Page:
Once again we’ve reached a sad time for some long-dead players and a happy time for me, the time where we can eliminate some players from the ballot. After each election, once we realize that there are certain players who will never receive our vote for the Hall of Miller and Eric, we pay tribute to them through these obituaries.
To make our next round of voting easier, we’re going to remove them from intellectual consideration, though not actual consideration. They’ll receive a brief write-up in this column along with a little trivia about their careers or lives.
There were 778 players we considered for the HoME as we began. Eight elections in, we’ve elected 39 and put to rest 110 others, as you’ll note by looking over our RIP category and reading below. That leaves us with 629 players for our remaining 170 spots in the HoME. In other words, we can elect just a shade over 27% of the remaining players we’re considering.
And after each election, I’ll offer the following chart to keep you apprised of our progress.
Year Carried New Considered Elected Obituaries Continuing to Over Nominees this Election Next Election 1936 75 29 104 8 14 82 1931 69 17 86 2 9 75 1926 71 25 96 9 18 69 1921 66 27 93 4 18 71 1916 53 31 84 5 13 66 1911 47 20 67 5 9 53 1906 33 28 61 3 11 47 1901 1st election 54 54 3 18 33
Dead in 1936
Half-Chipewa, it’s no surprise that Hall of Famer Albert Bender was known as Chief. In fifteen seasons and one game eight years later, he posted 212 wins. Some of his best work was done in the 1911 World Series. Pitching for the defending champ Philadelphia A’s in the opener against the Giants and Christy Mathewson, Bender gave up a pair of runs in a losing effort. Game four looked like another struggle against Mathewson, as Bender allowed two runs to just the first three batters. After that, though, he set down the Giants for nine straight innings to take the victory. Two days later, he was back on the hill to close things out in a much easier game, as his A’s pummeled the Giants 13-2 to win their second consecutive World Series. Overall, Bender gave up six runs, three earned, in 26 innings in the 1911 World Series.
The man with the first hit in the history of Yankee Stadium, George H. Burns, was also the man who turned the third unassisted triple play in history, and the first of only two by someone not playing the middle infield. Playing for the Red Sox in September of 1923, Cleveland’s Frank Brower swung the bat on a hit-and-run play with men on first and second. Burns caught the liner, tagged the man who had been on first, and inexplicably took off for second base while Indian runner Riggs Stephenson raced back to the bag. Burns beat him, and the unassisted triple play was recorded. Out of curiosity, were the Red Sox playing without middle infielders that day?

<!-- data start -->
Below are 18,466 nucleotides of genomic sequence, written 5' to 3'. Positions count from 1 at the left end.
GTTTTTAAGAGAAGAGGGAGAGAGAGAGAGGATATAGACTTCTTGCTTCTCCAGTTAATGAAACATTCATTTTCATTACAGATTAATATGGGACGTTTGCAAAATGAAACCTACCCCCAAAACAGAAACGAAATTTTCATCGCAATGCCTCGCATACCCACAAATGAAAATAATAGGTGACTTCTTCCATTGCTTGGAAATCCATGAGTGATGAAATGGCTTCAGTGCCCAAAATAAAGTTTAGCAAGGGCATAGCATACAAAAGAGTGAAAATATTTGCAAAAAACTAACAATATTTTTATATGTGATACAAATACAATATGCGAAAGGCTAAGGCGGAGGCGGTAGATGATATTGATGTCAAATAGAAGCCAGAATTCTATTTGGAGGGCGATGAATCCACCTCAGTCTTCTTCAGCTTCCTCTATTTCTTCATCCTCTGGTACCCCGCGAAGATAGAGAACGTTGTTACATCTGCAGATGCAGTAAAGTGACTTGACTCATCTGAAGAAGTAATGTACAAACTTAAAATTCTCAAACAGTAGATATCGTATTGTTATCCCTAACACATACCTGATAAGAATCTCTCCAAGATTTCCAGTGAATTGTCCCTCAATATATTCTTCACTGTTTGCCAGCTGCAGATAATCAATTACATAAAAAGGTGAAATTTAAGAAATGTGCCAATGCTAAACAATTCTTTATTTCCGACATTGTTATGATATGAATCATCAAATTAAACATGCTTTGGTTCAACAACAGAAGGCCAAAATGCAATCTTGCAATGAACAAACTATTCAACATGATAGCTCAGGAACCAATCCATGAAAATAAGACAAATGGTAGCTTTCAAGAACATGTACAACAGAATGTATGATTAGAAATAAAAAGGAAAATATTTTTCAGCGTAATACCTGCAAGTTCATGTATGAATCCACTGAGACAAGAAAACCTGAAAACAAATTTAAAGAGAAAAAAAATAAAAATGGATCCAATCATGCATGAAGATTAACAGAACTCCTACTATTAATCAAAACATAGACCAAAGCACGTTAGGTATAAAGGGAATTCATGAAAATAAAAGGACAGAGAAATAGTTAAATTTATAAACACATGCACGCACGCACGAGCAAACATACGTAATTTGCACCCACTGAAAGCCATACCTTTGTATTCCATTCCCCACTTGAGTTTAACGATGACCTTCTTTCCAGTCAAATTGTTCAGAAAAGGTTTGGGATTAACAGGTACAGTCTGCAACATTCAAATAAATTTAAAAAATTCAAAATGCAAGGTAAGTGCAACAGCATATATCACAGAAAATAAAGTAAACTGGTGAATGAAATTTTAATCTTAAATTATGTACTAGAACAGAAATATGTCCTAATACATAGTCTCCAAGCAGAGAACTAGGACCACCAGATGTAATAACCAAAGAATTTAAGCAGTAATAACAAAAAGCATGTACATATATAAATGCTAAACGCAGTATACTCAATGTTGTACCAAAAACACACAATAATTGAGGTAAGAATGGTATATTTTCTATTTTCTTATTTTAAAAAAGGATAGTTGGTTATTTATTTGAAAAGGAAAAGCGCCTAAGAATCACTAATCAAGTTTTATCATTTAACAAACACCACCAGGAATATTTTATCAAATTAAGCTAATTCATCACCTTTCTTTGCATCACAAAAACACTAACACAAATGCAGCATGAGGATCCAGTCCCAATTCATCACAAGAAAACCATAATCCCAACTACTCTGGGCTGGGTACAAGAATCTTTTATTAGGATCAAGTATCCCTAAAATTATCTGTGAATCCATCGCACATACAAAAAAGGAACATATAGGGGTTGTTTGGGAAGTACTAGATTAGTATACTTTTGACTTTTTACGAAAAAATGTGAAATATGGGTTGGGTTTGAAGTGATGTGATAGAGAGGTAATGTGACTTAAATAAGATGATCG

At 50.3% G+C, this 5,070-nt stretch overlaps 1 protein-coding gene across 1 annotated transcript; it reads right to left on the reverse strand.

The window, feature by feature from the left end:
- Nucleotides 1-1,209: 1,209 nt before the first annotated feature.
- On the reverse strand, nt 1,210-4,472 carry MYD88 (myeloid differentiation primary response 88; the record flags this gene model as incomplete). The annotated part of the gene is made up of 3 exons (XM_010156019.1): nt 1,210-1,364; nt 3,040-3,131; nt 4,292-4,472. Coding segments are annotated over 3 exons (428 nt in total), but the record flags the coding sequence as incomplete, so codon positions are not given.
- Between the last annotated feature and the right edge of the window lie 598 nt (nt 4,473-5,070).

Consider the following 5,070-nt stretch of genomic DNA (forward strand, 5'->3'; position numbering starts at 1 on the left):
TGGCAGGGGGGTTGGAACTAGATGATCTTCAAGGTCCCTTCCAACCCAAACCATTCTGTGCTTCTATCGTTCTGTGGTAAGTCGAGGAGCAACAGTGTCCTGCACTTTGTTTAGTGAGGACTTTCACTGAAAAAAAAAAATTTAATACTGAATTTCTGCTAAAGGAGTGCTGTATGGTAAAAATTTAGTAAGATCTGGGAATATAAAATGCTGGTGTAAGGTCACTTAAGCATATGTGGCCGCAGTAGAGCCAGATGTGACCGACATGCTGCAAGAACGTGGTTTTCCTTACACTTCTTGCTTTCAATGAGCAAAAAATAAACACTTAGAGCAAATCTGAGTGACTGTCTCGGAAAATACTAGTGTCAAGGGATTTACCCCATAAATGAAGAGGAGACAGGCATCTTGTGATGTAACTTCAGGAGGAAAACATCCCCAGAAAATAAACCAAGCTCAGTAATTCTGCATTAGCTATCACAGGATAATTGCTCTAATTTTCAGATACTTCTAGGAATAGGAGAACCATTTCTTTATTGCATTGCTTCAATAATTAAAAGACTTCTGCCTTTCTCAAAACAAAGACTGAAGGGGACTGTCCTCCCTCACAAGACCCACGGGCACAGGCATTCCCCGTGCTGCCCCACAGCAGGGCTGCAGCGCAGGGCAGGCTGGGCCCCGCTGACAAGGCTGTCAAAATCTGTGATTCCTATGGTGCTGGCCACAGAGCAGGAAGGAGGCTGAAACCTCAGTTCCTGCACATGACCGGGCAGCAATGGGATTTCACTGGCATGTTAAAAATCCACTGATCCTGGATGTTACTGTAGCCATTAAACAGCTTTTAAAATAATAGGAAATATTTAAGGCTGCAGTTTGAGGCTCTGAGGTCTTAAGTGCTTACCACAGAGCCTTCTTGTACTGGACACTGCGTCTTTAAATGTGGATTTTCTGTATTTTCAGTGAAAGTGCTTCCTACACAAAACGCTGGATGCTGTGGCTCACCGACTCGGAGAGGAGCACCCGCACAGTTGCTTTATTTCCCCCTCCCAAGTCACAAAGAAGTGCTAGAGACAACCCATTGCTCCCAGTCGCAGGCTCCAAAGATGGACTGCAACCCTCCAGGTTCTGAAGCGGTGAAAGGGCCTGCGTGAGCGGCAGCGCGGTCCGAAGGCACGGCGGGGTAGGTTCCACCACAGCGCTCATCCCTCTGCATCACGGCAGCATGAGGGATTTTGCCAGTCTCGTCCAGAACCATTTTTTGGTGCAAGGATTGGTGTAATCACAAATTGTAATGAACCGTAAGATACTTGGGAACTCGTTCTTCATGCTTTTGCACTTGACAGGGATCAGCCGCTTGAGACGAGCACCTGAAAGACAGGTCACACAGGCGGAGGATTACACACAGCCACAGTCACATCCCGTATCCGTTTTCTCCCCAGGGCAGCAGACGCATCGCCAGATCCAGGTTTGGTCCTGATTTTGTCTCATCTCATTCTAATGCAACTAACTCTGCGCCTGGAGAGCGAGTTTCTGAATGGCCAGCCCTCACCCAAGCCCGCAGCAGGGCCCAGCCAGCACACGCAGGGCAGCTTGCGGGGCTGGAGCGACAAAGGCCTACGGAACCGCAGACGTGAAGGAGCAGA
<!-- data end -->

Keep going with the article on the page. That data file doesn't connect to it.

Hooks Dauss played his whole career (1922-1936) with Detroit and won more games than any pitcher in Tiger history, 223. I’ll bet Justin Verlander didn’t know that. To be fair, those wins came for some pretty mediocre Tiger teams, and they do put him in good company on the career list, ahead of notables like Pedro Martinez, Curt Schilling, Don Drysdale, and a bunch of Hall of Famers.
If ERA with, say, a minimum of 1000 innings were the only qualification, Addie Joss would be the second greatest pitcher in history. Of course, since Jim Devlin and Jack Pfiester would be third and fourth, perhaps we should look for another measure. Among his 160 career wins for Cleveland were a perfect game and another no-hitter. He died at age 31 because of a bacterial infection and was somehow elected to Baseball’s Hall of Fame in 1977. Oddly, the Hall’s Board of Directors passed a special resolution that year to waive the ten-year requirement. Why even have the rule if you’re just going to waive it when it’s convenient?
Stuffy McInnis was the first baseman in Connie Mack’s illustrious $100,000 infield joining Eddie Collins, Jack Barry, and Home Run Baker with the Philadelphia A’s. McInnis, Mack, and the 1911 World Series are evidence that we’re a results oriented people, or that we don’t remember history, or something. Replace McInnis, Mack and 1911 with Bill Buckner, John McNamara, and 1986, and see if this sounds at least a little familiar. Stuffy, the regular first baseman was hobbled, yet Mack inserted him into the World Series as a defensive replacement with the A’s up three games to two and game six on the line. With two outs in the ninth, McInnis quietly recorded the putout, and the A’s were champs. Sure, Buckner wasn’t a defensive replacement, and it’s not really fair to call a 13-2 lead “on the line”, but I think the comparison holds up. Kind of.